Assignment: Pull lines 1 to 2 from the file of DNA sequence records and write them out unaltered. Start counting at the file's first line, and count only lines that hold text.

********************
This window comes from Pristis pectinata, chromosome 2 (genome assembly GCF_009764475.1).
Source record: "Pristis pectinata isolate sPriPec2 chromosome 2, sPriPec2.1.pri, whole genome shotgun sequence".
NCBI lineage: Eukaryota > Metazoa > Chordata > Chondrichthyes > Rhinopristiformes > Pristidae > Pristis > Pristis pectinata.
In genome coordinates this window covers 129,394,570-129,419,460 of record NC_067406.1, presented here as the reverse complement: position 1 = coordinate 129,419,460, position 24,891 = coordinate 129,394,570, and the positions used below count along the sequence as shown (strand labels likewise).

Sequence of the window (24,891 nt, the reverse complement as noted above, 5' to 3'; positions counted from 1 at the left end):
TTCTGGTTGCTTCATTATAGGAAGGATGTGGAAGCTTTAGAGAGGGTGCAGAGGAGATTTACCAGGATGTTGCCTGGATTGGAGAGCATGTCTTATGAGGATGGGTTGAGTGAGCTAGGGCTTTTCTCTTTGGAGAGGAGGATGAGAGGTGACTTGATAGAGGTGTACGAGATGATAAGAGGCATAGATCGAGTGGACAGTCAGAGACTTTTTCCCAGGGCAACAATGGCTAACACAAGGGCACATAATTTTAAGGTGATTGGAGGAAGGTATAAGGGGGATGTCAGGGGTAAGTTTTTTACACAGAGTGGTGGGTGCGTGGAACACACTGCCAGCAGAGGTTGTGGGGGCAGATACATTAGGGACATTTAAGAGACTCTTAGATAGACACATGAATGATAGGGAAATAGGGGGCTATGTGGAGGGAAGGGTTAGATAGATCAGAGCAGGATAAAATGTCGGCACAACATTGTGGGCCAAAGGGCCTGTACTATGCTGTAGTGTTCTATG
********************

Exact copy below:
This window comes from Pristis pectinata, chromosome 2 (genome assembly GCF_009764475.1).
Source record: "Pristis pectinata isolate sPriPec2 chromosome 2, sPriPec2.1.pri, whole genome shotgun sequence".